Creating online tutorials?

Subject: Creating online tutorials?
From: Geoff Hart <ghart -at- videotron -dot- ca>
To: techwr-l List <techwr-l -at- lists -dot- techwr-l -dot- com>, Sonja McShane <sonjamcshane -at- gmail -dot- com>
Date: Wed, 27 Aug 2008 08:11:25 -0400

Sonja McShane wondered: <<I need to create some tutorials, using
MadCap Mimic, about my company's software products. I think I could
probably do a reasonable job with what I already know about tech
writing, but I really want these tutorials to be outstanding.>>

I don't know the tool, so I'll concentrate on the tutorial aspect.
See if you can't find a way to bring STC member Jane Smith
(jemcomm -at- sedona -dot- net) to your area to teach you. Do you live close
enough to an ASTC chapter that they might be able to help? Jane's
really good.

One key instructional design principle to keep in mind is that you
should always start by defining the learning objectives, not by
listing the software tools and features you're trying to teach.
(That's also true of documentation, btw.) Once you have your
objectives, gather them into logical (i.e., closely related)
groupings. Then figure out how to use the software's tools and
features to efficiently reach those objectives. That's a good
blueprint for your tutorial.

Ideally, you want to provide a combination of theory and practice:
theory, so that students understand the context for what they're
doing and understand what they need to know to work within that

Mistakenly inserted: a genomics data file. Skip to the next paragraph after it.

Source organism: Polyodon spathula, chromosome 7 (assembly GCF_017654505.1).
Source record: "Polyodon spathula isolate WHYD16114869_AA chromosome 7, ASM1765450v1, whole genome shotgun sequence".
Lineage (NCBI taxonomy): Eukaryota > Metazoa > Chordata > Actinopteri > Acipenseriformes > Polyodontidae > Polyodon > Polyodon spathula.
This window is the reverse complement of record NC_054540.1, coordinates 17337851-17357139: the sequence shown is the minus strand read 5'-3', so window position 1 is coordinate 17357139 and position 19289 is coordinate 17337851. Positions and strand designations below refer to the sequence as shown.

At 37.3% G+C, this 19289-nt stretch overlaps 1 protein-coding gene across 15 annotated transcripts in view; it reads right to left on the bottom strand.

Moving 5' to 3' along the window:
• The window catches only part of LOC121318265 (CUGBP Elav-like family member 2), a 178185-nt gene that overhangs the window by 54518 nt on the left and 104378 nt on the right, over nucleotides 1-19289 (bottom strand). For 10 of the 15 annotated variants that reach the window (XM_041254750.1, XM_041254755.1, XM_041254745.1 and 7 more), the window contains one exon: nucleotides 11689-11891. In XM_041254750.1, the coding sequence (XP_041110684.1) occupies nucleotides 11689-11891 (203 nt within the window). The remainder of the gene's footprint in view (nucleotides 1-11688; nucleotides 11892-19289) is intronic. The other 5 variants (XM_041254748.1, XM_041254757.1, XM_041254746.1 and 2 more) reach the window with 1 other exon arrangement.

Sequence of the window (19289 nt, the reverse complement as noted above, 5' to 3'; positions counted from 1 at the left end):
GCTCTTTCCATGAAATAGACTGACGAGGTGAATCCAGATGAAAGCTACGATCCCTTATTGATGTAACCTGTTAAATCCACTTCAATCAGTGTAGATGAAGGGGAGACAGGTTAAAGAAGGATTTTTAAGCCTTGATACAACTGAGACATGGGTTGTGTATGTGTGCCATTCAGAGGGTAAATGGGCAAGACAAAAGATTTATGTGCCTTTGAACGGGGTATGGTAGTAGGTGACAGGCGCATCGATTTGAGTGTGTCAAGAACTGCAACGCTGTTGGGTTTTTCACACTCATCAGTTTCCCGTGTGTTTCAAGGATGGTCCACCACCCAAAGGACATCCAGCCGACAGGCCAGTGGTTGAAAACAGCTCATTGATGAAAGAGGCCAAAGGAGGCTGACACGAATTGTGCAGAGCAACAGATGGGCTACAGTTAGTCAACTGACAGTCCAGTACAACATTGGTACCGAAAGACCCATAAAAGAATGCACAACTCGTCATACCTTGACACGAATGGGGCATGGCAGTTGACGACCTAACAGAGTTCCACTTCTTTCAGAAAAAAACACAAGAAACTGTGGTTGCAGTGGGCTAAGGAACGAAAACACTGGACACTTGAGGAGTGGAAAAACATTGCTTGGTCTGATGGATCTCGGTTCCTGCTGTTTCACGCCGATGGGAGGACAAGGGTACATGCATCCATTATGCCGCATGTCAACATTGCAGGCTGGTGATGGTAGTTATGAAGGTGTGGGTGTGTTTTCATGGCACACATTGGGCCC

context, and practice, so that the students can put that theory to
work and make it part of their "muscle memory". (That is: something
you learn only by reading or listening fades quickly, but if you come
at a concept from multiple perspectives, such as by practicing and
applying the theory, it's more likely to become part of long-term
memory.) Practice can include repeating steps learned in previous
lessons, since that repetition increases the likelihood that
something will

If possible, provide ways for students to explore and learn by
failure and continued exploration until they succeed. This means that
failures must have a sufficiently low perceived cost that students
don't grow discouraged. After all, one of the drawbacks of being
human is that we learn so much better from our mistakes. The
literature on "minimalism" (sensu John Carroll) is interesting in
this regard.

-- Geoff Hart
ghart -at- videotron -dot- ca / geoffhart -at- mac -dot- com
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Creating online tutorials: From: Sonja McShane

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